• Ensure there is sufficient distance from the PFO to the aortic root or SVC (typically defined as 9 mm or greater as measured by echo). See Figure 6. and Figure 7.


• The safety and effectiveness of the AMPLATZERTM PFO Occluder has not been established in

patients (with):

n Age less than 18 years or greater than 60 years because enrollment in the pivotal study (the RESPECT trial) was limited to patients 18 to 60 years old

n A hypercoagulable state including those with a positive test for a anticardiolipin antibody (IgG or IgM), Lupus anticoagulant, beta-2 glycoprotein-1 antibodies, or persistently elevated fasting plasma homocysteine despite medical therapy

n Unable to take antiplatelet therapy

n Atherosclerosis or other arteriopathy of the

intracranial and extracranial vessels associated with a ≥50% luminal stenosis

n Acute or recent (within 6 months) myocardial infarction or unstable angina

n Left ventricular aneurysm or akinesis

n Mitralvalvestenosisorseveremitralregurgita-

tion irrespective of etiology

n Aortic valve stenosis (mean gradient greater than 40 mmHg) or severe aortic valve regurgitation

n Mitral or aortic valve vegetation or prosthesis n Aortic arch plaques protruding greater than 4mm into the aortic lumen

n Left ventricular dilated cardiomyopathy with left ventricular ejection fraction (LVEF) less than 35%

n Chronic, persistent, or paroxysmal atrial fibrillation or atrial flutter

n Uncontrolled hypertension or uncontrolled diabetes mellitus

n Diagnosis of lacunar infarct probably due to intrinsic small vessel as qualifying stroke event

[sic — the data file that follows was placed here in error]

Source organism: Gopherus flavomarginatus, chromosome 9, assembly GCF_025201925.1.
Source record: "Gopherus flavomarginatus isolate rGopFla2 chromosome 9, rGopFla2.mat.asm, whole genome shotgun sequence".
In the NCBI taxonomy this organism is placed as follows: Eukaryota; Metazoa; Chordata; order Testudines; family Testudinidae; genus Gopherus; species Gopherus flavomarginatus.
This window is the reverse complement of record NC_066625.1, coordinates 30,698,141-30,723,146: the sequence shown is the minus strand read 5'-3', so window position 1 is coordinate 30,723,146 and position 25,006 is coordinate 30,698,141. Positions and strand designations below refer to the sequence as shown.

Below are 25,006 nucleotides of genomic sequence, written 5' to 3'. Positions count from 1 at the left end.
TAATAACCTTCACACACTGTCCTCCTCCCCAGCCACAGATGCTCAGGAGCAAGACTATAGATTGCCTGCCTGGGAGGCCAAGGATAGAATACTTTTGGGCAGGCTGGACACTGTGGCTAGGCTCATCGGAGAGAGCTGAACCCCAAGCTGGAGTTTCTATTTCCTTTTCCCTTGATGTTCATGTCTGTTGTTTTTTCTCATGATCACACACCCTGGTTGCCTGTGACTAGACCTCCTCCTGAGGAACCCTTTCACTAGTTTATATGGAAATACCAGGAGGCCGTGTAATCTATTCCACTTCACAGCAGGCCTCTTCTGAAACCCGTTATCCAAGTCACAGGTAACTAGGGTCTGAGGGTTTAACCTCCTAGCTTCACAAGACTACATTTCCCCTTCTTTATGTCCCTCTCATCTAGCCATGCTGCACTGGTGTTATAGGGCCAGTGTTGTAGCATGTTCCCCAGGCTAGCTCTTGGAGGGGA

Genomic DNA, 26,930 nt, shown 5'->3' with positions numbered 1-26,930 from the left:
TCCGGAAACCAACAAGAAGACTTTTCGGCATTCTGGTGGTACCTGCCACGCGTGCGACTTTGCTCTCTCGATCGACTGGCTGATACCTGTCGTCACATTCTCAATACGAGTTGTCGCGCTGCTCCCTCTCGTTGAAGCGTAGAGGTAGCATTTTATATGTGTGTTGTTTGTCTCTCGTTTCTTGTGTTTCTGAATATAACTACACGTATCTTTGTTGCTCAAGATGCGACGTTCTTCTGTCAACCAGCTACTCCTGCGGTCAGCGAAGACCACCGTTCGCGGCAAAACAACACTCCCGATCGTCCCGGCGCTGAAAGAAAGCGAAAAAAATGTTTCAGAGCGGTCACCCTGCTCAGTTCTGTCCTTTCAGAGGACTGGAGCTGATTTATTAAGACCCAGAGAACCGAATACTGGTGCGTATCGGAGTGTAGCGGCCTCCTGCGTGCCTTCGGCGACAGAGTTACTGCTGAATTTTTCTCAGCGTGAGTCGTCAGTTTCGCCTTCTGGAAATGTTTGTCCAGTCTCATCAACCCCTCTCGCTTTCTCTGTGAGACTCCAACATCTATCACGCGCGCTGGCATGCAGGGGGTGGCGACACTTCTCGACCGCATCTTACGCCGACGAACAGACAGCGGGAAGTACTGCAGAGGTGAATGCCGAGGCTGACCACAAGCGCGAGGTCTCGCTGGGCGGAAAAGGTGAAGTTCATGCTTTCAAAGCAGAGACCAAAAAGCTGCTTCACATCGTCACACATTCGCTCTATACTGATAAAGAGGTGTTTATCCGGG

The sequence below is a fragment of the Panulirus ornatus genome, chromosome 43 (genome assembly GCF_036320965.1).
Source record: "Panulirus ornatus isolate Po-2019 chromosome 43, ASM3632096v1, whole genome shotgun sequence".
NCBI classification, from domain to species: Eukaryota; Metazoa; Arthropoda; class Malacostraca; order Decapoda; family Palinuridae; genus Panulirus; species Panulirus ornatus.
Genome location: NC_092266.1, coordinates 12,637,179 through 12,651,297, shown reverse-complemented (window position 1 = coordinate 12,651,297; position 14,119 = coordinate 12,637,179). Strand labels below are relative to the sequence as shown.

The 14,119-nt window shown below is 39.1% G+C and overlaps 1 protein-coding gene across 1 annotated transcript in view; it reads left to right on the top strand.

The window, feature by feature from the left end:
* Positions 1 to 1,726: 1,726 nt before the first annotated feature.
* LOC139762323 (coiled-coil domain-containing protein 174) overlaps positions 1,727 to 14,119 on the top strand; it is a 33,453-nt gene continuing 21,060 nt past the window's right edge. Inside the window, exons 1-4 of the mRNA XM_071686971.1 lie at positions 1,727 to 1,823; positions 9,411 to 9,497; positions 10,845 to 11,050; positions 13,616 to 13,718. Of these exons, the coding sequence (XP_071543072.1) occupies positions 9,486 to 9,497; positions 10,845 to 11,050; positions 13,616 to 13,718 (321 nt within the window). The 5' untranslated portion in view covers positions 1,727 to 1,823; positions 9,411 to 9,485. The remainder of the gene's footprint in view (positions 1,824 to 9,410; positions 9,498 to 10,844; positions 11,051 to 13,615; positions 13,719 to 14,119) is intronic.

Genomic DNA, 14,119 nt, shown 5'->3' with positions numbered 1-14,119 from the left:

n Arterial dissection as cause of stroke

n Index stroke of poor outcome (modified Ranking score greater than 3)

n Pregnancy at the time of implant n Multi-organ failure

Use on or before the last day of the expiration month that is printed on the product packaging label. 

This device was sterilized with ethylene oxide and is for single use only. Do not reuse or re-sterilize this device. Attempts to re-sterilize this device can cause a malfunction, insufficient sterilization, or harm to the patient. 

The AMPLATZERTM PFO Occluder device consists of a nickel-titanium alloy, which is generally considered safe. However, in vitro testing has demonstrated that nickel is released from this device for a minimum of 60 days. Patients who are allergic to nickel may have an allergic reaction to this device, especially those with a history of metal allergies. Certain allergic reactions can be serious; patients should be instructed to notify their physicians immediately if they suspect they are experiencing an allergic reaction such as difficulty breathing or inflammation of the face or throat. Some patients may also develop an allergy to nickel if this device is implanted. 

Store in a dry place.

Pregnancy – Minimize radiation exposure to the 

fetus and the mother. 

Nursing mothers – There has been no quantitative assessment for the presence of leachables in breast milk. 


Potential adverse events that may occur during or after a procedure using this device may include, but are not limited to: 

Air embolus Allergic drug reaction; Allergic dye reaction; Allergic metal reaction: Nitinol (nickel, titanium), platinum/iridium, stainless steel (chromium, iron, manganese, molybdenum, nickel); Anesthesia reactions; Apnea; Arrhythmia; Bacterial